Highly nutritious, full of antioxidants as well as iron and calcium, spinach is a favorite in my kitchen, especially thanks to its versatility to be served cooked or fresh.
As a child, I don’t know that we ever ate spinach. My parents were the kind sort that didn’t serve us creepy foods like liver, oatmeal, squash, or spinach. Those foods haunted their childhoods so they didn’t eat them nor did they ask us to. In recent years, however, I’ve come to know and love oatmeal, squash, and spinach.
You can have the liver.
Spinach is a close friend of mine, now. It’s highly nutritious, full of antioxidants as well as iron and calcium. And its versatility to be served cooked or fresh makes it a favorite in my kitchen. It’s also one of the Dirty Dozen, foods that retain residual pesticides, so it’s better to eat organic spinach whenever possible.
Frozen spinach is a great staple.
Somewhere in my teen years our family was introduced to the ever-famous spinach dip in a bread bowl, typically made with frozen spinach. Love that dip! I since created a Healthier Spinach Dip that avoids boxed soup mixes and other processed ingredients.
Frozen spinach is a great staple to keep on hand. Typically, frozen vegetables are a nice alternative to fresh, especially in the winter months, and are generally considered more nutritious than their canned counterparts. Frozen boxes of chopped spinach also go on sale fairly often, making it something easy to stock up on. Trader Joe’s, and perhaps other stores, also sells frozen bags of “loose” spinach, meaning you don’t have to thaw the entire package to use some. I love this for adding to scrambled eggs. I imagine it would be good in smoothies, too.
Since the spinach that is sold as frozen has already been cooked it will obviously have a different texture than fresh. It works well in casseroles, egg bakes, and dips.
However, I prefer using fresh spinach for a lot of other things, stirring into a meatball mixture, sauteeing with other greens, or serving in a salad. Even though, I’m often cooking the spinach, I can control how cooked it gets and avoid that sogginess that comes with overcooking. Wilted is nice.
Enjoying Fresh Spinach
Hubs was actually the first to introduce me to fresh spinach. We were dating and he made these fantastic chicken tacos with spinach and whole wheat tortillas. He was super healthy back then. I corrupted him; convinced him that butter was good for him. Took him to France and gave him a croissant. And the rest, they say, is history.
I’m the one trying to feed him spinach, now.
Since joining our produce co-op, I’ve become familiar with a new breed of spinach: unwashed and unbagged. Who knew, eh? Previously, I had bought bagged and triple-washed baby spinach during the winter months when other salad greens were more expensive and not very pretty. Now, we regularly get big handfuls of large leafed spinach in our box.
Storage and Preparation
I store the spinach leaves in a covered plastic container in the fridge and typically wash it up shortly before serving. Since spinach grows in sandy, gritty soil, the harvested leaves can be pretty dirty. It’s best to wash the leaves in a bowl full of cool water, swishing them in the water to loosen any grit. Rinse and repeat until the leaves are clean.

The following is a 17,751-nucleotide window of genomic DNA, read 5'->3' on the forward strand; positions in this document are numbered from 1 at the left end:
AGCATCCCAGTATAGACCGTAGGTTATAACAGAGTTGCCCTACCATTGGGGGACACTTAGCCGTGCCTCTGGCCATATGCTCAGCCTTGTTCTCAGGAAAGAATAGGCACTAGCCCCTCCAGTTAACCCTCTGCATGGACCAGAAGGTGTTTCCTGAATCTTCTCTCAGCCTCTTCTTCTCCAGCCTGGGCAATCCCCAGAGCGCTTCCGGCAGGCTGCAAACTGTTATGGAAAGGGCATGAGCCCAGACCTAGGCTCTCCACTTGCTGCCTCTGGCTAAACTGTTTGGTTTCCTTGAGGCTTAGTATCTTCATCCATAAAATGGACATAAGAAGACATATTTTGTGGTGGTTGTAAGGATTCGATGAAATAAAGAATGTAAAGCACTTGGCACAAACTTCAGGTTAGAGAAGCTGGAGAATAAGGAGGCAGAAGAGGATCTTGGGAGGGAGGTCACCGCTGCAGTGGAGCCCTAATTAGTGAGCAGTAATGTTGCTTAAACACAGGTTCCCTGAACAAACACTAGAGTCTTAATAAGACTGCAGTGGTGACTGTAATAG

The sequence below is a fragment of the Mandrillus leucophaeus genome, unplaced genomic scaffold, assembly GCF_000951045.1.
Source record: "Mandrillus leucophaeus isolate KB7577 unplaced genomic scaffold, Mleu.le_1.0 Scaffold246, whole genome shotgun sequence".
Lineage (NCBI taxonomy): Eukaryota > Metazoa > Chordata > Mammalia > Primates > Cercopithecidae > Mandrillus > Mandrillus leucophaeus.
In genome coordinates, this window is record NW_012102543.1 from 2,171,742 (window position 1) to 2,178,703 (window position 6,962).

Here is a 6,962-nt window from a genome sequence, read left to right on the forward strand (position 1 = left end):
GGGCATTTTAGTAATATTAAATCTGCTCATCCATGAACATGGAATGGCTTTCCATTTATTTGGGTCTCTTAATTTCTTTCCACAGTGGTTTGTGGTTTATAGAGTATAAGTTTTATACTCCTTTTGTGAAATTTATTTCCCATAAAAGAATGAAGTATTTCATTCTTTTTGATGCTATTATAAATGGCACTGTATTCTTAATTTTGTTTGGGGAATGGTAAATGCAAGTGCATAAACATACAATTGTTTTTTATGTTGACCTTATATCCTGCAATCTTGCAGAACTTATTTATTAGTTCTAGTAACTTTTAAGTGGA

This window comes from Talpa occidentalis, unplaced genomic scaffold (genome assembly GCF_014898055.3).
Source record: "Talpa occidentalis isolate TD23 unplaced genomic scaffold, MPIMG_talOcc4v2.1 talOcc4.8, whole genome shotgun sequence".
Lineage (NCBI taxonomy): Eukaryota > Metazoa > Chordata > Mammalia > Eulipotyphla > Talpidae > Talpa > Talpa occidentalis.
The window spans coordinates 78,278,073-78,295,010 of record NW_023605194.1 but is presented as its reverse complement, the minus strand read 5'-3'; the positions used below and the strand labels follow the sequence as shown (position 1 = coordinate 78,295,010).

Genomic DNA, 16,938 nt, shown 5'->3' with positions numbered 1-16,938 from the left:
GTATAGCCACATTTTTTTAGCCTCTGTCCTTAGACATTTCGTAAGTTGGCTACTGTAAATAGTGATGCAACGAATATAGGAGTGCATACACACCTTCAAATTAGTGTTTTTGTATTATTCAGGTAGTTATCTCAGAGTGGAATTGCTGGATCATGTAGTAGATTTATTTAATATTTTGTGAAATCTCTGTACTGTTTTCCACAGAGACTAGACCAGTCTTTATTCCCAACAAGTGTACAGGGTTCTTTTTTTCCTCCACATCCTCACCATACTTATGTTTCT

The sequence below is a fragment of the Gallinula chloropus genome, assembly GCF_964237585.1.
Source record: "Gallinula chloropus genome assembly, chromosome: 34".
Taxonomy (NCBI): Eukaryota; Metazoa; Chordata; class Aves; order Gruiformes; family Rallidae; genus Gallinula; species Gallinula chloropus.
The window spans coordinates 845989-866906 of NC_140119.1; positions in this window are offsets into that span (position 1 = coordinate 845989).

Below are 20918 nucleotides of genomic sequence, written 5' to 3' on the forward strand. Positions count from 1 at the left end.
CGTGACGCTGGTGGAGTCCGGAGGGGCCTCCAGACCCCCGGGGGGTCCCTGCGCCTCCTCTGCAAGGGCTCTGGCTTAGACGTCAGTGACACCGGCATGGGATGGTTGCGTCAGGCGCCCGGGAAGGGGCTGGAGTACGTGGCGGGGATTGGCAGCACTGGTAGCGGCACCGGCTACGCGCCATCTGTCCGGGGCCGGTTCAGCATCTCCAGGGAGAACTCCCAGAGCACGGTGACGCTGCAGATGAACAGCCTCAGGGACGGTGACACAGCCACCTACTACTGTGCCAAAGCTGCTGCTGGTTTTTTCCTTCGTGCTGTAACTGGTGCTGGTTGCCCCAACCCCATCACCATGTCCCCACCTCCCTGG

You can certainly wash the spinach ahead of time, run it through a salad spinner and store it in the refrigerator until ready to use. It tends to be hardier than other salad greens and can hold up better. Just make sure it’s not too wet when you store it.
Browsing a recent issue of Bon Appetit, I stumbled on this recipe for Skillet-Baked Eggs with Spinach that sounded intriguing. But, it wasn’t until Shaina told me about her eggs on brussels sprouts that I considered actually adding eggs to my veg. I didn’t have brussels sprouts or bacon, but I did have leeks, spinach, and pea tendrils.
I’ll tell you more about the pea tendrils next week, but let me say now that they are awesome!
Anyway, this egg dish is super easy to prepare — and delicious. Adventuresome FishBoy14 and I enjoyed it three times last week. Three times!
The last time I made it with just spinach and leeks and we both felt it was missing something without the pea tendrils. But, it’s still a healthy and tasty breakfast, lunch, or dinner. It’s a very simple recipe, you don’t need to measure exactly, but you can if you want.
Recipe: Skillet-Poached Eggs with Spinach, Pea Tendrils, and Leeks
- 2 tablespoons salted butter
- 1/2 leek, thinly sliced into half moons
- 2 cups spinach leaves and pea tendrils combination
- salt and freshly ground pepper, to taste
- 2 eggs
- Melt the butter in a small skillet. Add the leek and saute until tender, about 3 to 5 minutes.
- Add the spinach and pea tendrils. Stir gently and cook until slightly wilted. Season to taste with salt and pepper
- Move the mixture in the pan to create two small wells. Crack an egg into each well. Add salt and pepper as desired and cover until desired doneness, 3 to 6 minutes.
Preparation time: 5 minute(s)
Cooking time: 10 minute(s)
Number of servings (yield): 2
Tasty Ways to Eat Your Spinach
Not only is spinach good for you (just ask Popeye), but it’s also delicious! Don’t be scared. There are lots of ways to prepare it!
Stir it into soups, pasta dishes, meatball or meatloaf mixture, or casseroles. Toss it in salads. Tuck it in sandwiches and paninis. Scramble it with eggs. Saute it with other greens and a bit of cream.
Recipes with frozen spinach
Recipes with fresh spinach
- Spinach Salad with Oranges, Cranberries, and Sunflower Seeds
- Creamy Chicken Pasta with Spinach and Sundried Tomatoes
- Mediterranean Steak Salad
- Grilled Steak Gyros
- Creamed Sorrel and Spinach
- Tortellini Pasta Salad